Taking the Mideast peace plunge
The Obama administration hopes all parties will jump into the peace process together. Egypt's Mubarak and other Arab leaders must leap, too.
One of many problems in making Middle East peace is that no one wants to go first. Decades of injustice, violence, and false promises have sown such distrust that the players look for proof of sincerity from others before considering a move themselves.
As a consequence, they all stand frozen, waiting – as if on the shore of a cold lake – for the other one to jump in.
The Obama administration is trying to shake up the waiting game by moving all parties in "parallel steps" toward a return to Israeli-Palestinian negotiations. "Everybody's going to have to take steps; everybody's going to have to take some risks," Barack Obama said this week at a press conference with Egyptian President Hosni Mubarak.
"Everybody" must include Egypt itself. As the most populous Arab nation, as neighbor to the troublesome Gaza Strip, as erstwhile peace partner with Israel, Egypt plays a critical role in the region. But even as American special envoy George Mitchell scurries around the Middle East trying to get the peace ducks in a row, Egypt and the Arab nations could be doing much more to support Mr. Mitchell's efforts.
Encouragingly, some progress is being made, as President Obama pointed out this week. Since coming to power five months ago, the Israeli government of Prime Minister Benjamin Netanyahu has not issued any new contracts for construction of new Jewish settlements in the occupied West Bank – a key demand of Washington and the Palestinians and a sore point between Israel and the new US administration.
Obama also highlighted Israeli easing up on checkpoints in the West Bank and increased economic activity there. Meanwhile, positive developments are visible in both Palestinian factions. The secular and moderate Fatah, ruling in the West Bank, has greatly improved its security forces, and thus stability. In the Gaza Strip, the militant Islamist Hamas has remained fairly quiet – except for its recent vicious attack on a rival Islamist group there.
Egypt and other Arab nations appear to be the odd men out here. For several years, Cairo has pledged to end the split between Fatah and Hamas – without which an Israeli-Palestinian peace deal seems impossible. Yet its attempt to broker between the two has so far yielded no concrete results. Egypt has also promised to end weapons smuggling into Gaza, including rockets, but arms still flow. Neither has Cairo been able to negotiate the release of an Israeli soldier held hostage since 2006.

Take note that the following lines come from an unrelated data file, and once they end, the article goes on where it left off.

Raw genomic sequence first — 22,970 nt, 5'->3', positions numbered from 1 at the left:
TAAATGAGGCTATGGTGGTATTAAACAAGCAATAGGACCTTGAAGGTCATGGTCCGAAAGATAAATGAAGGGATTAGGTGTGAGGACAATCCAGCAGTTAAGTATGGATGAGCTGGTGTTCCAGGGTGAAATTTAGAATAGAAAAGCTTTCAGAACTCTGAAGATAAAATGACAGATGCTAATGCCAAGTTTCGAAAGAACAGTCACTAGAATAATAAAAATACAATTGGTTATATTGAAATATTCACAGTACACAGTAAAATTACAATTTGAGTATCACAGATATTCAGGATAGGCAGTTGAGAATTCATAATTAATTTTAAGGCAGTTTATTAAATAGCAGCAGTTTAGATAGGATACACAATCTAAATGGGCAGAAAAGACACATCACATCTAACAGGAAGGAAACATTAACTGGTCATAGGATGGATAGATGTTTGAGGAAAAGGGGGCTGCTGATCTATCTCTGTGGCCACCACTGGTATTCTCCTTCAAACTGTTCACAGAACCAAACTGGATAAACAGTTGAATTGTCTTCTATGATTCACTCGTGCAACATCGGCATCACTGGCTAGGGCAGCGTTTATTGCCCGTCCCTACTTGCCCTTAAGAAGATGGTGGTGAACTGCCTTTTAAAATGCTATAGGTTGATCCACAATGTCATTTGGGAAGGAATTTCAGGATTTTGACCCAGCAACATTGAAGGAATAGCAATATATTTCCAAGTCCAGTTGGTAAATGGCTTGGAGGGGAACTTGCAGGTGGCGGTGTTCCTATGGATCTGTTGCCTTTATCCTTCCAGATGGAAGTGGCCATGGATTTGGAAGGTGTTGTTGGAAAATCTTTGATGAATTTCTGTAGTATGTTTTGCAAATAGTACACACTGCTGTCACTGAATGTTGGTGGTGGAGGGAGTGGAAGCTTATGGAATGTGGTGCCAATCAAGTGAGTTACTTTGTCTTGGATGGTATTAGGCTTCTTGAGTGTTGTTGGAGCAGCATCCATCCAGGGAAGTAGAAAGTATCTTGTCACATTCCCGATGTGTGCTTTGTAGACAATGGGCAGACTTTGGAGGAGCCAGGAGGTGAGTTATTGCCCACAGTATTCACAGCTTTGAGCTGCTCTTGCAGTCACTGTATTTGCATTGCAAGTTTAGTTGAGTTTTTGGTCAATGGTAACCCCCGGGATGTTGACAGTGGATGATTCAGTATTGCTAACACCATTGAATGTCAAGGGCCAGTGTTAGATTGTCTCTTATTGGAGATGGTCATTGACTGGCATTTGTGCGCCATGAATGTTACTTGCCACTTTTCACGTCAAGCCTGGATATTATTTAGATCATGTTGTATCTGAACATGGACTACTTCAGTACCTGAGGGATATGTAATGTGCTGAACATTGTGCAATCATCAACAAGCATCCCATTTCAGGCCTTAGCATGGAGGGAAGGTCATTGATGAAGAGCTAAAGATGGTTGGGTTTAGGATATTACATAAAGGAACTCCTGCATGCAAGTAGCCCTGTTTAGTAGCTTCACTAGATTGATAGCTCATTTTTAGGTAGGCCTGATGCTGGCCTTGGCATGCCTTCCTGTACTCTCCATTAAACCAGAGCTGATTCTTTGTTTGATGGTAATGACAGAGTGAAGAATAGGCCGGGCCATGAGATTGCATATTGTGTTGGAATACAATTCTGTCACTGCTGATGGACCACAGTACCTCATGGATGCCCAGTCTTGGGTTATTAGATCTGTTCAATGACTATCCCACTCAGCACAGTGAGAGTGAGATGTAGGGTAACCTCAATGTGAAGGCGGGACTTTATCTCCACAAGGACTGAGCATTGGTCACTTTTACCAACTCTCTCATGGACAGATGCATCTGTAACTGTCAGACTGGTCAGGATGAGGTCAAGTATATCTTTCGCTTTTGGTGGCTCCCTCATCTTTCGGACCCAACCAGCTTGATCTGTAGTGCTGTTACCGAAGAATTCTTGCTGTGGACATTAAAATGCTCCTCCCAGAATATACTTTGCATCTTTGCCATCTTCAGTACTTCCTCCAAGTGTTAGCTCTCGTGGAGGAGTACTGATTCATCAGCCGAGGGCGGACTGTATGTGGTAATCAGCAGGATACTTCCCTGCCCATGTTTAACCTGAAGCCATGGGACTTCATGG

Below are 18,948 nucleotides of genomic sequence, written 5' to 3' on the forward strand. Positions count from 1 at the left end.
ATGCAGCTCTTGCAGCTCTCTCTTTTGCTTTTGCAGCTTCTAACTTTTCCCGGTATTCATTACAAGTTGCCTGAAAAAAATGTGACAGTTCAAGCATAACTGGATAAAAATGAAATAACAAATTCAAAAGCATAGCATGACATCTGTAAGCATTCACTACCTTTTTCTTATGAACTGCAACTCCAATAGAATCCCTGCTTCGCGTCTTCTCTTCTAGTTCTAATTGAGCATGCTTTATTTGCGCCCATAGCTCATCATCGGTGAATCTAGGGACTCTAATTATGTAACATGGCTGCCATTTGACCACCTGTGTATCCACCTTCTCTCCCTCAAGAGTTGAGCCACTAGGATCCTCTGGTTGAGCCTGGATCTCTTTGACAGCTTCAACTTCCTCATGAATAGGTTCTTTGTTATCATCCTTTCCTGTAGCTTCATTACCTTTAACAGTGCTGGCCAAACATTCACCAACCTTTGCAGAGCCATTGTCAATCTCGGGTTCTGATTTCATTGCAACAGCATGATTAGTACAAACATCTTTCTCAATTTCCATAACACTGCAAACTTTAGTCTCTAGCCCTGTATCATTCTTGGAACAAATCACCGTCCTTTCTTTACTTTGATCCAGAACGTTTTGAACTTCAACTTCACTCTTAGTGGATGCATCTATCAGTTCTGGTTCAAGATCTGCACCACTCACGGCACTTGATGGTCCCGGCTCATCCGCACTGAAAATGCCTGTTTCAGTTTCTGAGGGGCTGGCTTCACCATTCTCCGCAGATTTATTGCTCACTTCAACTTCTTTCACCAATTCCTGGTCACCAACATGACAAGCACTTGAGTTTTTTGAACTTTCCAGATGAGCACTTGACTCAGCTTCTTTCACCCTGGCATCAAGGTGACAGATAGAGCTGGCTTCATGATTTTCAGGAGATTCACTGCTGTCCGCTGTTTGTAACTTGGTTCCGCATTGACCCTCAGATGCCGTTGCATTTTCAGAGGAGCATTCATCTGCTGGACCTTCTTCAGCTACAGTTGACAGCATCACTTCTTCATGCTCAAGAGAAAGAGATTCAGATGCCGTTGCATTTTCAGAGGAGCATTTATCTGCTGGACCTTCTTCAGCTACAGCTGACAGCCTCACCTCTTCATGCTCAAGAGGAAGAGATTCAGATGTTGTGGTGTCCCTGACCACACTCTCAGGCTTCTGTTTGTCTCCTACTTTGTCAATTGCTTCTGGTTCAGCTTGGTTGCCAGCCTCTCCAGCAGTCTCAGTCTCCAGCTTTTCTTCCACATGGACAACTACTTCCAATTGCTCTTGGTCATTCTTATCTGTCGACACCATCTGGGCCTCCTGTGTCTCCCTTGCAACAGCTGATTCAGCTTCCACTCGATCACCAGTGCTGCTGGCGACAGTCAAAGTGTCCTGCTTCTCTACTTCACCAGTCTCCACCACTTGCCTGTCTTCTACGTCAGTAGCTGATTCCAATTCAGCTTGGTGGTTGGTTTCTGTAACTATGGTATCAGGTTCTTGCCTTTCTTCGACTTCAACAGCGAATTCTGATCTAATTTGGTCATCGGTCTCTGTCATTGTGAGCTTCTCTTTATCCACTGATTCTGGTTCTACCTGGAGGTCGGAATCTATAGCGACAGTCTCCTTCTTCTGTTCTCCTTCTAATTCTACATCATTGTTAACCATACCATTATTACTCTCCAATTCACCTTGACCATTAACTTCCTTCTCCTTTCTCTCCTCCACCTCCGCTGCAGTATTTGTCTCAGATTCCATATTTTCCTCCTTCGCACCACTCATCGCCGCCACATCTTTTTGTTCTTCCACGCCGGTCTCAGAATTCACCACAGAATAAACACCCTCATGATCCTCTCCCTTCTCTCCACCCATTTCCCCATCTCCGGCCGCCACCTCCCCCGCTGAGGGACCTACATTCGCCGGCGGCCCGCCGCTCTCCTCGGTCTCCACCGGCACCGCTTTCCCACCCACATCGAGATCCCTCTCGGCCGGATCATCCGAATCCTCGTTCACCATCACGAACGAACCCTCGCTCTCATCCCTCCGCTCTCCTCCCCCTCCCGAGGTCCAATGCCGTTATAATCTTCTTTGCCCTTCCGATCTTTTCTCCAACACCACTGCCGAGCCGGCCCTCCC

It's disheartening that Arab nations reject the administration's request for small steps toward normalizing relations with Israel. Those steps include overflight rights for Israeli civilian aircraft and increased cultural cooperation with Israel.
But as Mr. Mubarak made clear in Washington, Arab support is conditional. "If negotiations start," he said, then Arab states will support moving the peace process forward. Apparently, Arab autocrats still need Israel as a foe to deflect public disappointment from their own poor performance.
It's no secret that Mubarak was unhappy with the previous US administration. The Egyptian autocrat stayed away from Washington for five years because he objected to the Iraq war and US support for the 2006 Israeli invasion of Lebanon. Cairo also bristled at the Bush administration's public pressure for democracy in Egypt and for improvement in the country's poor human rights record.
But the Egyptian leader has no more excuses. Obama, showing spine toward Israel, is giving him considerable maneuvering room. Indeed, Mubarak praised the US president for his "fantastic" speech to the Muslim world delivered from Cairo in June, and the Egyptian president says he appreciates Mitchell's listening approach. Notably, it was Mubarak himself who said that he and Obama discussed internal reform in Egypt. No public lecturing needed from Obama on that front.
Well into his third decade in office, Mubarak should have his own interests in moving the peace process forward. A negotiated Palestinian state and normalized relations between Israel and the Arab world would amount to a historic legacy. And as Mubarak has noted repeatedly, insecurity next door means insecurity in Egypt. Further, the lack of a peace deal helps spread Iranian influence – something Egypt opposes.
The new US administration's "everyone together" approach is worth a try, but it won't work if Egypt and the Arab states hold out. Obama has just made it much easier for Mubarak to wade in alongside Israelis and Palestinians. Egypt's president should don his swim trunks, and bring his Arab brothers with him. The shock of peace can be refreshing.